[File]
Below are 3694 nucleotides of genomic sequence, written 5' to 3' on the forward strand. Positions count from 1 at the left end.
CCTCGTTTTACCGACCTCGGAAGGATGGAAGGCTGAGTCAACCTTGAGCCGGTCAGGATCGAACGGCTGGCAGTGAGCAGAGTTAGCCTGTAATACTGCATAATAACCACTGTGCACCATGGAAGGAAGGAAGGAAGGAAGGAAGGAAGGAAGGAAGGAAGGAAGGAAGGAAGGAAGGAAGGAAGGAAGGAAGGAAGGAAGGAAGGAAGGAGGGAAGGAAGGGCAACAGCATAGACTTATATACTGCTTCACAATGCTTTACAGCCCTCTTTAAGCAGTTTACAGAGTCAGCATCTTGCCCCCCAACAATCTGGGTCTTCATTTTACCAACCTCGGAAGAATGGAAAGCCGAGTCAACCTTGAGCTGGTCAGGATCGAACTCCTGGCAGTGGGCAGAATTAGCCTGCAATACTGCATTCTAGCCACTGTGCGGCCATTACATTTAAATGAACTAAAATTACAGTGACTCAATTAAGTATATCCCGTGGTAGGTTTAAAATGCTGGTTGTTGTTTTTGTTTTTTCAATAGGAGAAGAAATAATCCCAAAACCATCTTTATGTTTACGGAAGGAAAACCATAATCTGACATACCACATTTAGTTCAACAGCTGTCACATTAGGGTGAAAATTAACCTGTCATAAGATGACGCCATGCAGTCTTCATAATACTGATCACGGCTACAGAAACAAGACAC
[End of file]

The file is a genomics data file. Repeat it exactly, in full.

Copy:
Below are 3694 nucleotides of genomic sequence, written 5' to 3' on the forward strand. Positions count from 1 at the left end.
CCTCGTTTTACCGACCTCGGAAGGATGGAAGGCTGAGTCAACCTTGAGCCGGTCAGGATCGAACGGCTGGCAGTGAGCAGAGTTAGCCTGTAATACTGCATAATAACCACTGTGCACCATGGAAGGAAGGAAGGAAGGAAGGAAGGAAGGAAGGAAGGAAGGAAGGAAGGAAGGAAGGAAGGAAGGAAGGAAGGAAGGAAGGAAGGAAGGAGGGAAGGAAGGGCAACAGCATAGACTTATATACTGCTTCACAATGCTTTACAGCCCTCTTTAAGCAGTTTACAGAGTCAGCATCTTGCCCCCCAACAATCTGGGTCTTCATTTTACCAACCTCGGAAGAATGGAAAGCCGAGTCAACCTTGAGCTGGTCAGGATCGAACTCCTGGCAGTGGGCAGAATTAGCCTGCAATACTGCATTCTAGCCACTGTGCGGCCATTACATTTAAATGAACTAAAATTACAGTGACTCAATTAAGTATATCCCGTGGTAGGTTTAAAATGCTGGTTGTTGTTTTTGTTTTTTCAATAGGAGAAGAAATAATCCCAAAACCATCTTTATGTTTACGGAAGGAAAACCATAATCTGACATACCACATTTAGTTCAACAGCTGTCACATTAGGGTGAAAATTAACCTGTCATAAGATGACGCCATGCAGTCTTCATAATACTGATCACGGCTACAGAAACAAGACAC